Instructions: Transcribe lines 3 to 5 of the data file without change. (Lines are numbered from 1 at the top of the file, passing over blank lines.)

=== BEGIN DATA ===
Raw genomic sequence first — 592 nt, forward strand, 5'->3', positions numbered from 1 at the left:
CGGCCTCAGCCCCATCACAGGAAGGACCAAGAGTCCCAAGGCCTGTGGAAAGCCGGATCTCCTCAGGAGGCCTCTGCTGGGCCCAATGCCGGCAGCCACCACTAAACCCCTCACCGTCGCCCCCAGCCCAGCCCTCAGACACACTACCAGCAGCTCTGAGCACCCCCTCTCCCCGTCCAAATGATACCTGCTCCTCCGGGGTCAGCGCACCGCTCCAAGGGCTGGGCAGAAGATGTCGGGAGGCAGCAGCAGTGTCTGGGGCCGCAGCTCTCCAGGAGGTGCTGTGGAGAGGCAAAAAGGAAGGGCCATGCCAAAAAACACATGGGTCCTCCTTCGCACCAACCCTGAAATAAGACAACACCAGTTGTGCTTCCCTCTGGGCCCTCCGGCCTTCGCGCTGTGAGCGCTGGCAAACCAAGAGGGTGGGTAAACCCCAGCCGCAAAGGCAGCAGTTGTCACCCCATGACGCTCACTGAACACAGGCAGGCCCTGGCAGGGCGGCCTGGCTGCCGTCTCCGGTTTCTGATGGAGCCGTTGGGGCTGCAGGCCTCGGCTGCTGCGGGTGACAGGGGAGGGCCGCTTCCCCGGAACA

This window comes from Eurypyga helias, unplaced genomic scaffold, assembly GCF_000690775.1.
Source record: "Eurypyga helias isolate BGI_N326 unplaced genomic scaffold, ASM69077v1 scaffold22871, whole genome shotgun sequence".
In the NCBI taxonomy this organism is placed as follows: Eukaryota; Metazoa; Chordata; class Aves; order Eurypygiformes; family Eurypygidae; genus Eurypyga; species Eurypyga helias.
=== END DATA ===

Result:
This window comes from Eurypyga helias, unplaced genomic scaffold, assembly GCF_000690775.1.
Source record: "Eurypyga helias isolate BGI_N326 unplaced genomic scaffold, ASM69077v1 scaffold22871, whole genome shotgun sequence".
In the NCBI taxonomy this organism is placed as follows: Eukaryota; Metazoa; Chordata; class Aves; order Eurypygiformes; family Eurypygidae; genus Eurypyga; species Eurypyga helias.